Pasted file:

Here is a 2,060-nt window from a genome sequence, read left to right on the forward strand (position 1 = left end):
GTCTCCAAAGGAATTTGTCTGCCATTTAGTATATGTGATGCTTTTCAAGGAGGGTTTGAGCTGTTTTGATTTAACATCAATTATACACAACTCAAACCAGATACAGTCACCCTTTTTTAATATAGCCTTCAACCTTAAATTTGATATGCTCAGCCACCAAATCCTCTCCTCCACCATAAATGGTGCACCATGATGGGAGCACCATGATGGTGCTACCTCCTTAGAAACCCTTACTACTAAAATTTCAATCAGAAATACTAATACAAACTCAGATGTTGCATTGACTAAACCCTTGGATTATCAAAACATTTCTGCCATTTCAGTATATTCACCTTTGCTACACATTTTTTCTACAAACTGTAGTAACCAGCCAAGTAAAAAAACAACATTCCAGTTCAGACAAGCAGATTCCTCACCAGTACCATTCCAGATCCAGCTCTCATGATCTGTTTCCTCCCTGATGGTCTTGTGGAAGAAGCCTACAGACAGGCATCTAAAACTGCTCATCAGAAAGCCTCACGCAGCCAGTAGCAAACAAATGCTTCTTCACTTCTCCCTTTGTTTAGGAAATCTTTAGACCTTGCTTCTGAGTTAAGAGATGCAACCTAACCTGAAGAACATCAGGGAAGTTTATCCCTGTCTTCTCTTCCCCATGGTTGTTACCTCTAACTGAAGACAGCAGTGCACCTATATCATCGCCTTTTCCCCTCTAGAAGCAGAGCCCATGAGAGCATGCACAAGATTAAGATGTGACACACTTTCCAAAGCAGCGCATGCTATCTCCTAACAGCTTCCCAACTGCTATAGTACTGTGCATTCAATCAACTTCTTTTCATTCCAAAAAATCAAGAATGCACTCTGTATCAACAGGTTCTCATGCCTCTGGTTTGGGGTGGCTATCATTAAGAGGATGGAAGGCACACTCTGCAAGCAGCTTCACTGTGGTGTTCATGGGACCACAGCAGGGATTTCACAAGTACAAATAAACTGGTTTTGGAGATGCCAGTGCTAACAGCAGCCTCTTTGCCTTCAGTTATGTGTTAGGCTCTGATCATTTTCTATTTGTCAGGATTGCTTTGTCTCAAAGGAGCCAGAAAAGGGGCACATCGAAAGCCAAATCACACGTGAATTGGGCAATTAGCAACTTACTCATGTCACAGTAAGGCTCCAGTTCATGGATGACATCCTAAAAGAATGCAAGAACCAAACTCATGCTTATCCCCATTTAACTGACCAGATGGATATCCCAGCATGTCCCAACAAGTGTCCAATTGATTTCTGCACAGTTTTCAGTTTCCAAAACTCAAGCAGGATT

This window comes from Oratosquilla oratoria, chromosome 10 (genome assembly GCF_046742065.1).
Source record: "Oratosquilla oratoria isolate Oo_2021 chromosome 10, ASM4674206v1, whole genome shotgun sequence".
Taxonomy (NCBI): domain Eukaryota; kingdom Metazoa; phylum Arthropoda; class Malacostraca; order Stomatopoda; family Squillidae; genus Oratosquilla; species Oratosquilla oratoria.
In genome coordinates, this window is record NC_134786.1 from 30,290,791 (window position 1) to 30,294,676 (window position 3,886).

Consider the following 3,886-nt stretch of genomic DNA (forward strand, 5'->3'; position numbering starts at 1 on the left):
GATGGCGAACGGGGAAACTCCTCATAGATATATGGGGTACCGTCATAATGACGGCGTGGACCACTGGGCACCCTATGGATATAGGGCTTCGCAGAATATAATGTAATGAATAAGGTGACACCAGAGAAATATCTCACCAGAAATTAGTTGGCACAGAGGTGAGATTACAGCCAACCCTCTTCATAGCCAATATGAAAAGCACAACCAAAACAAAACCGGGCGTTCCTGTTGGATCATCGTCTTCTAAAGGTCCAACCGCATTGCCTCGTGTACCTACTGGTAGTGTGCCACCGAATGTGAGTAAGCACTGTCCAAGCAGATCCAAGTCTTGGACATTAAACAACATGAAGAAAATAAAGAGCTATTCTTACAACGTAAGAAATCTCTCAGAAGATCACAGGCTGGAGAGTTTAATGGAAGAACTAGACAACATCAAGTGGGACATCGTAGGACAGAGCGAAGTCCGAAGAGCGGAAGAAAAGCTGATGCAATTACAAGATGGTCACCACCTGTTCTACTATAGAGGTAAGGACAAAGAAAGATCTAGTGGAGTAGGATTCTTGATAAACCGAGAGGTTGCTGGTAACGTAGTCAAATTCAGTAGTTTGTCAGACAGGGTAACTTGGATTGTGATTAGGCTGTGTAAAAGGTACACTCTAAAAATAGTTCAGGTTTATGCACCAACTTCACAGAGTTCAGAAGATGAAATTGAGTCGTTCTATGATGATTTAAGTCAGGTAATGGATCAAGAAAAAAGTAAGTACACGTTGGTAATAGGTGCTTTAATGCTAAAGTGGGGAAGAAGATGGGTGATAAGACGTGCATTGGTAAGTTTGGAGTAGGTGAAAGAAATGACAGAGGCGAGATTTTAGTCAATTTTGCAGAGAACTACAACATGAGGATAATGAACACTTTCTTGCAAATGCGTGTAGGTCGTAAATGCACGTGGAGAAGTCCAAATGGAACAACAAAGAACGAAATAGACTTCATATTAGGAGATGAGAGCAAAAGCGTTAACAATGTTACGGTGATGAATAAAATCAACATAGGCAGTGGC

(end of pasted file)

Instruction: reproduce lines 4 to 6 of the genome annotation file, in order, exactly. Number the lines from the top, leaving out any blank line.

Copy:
Source record: "Oratosquilla oratoria isolate Oo_2021 chromosome 10, ASM4674206v1, whole genome shotgun sequence".
Taxonomy (NCBI): domain Eukaryota; kingdom Metazoa; phylum Arthropoda; class Malacostraca; order Stomatopoda; family Squillidae; genus Oratosquilla; species Oratosquilla oratoria.
In genome coordinates, this window is record NC_134786.1 from 30,290,791 (window position 1) to 30,294,676 (window position 3,886).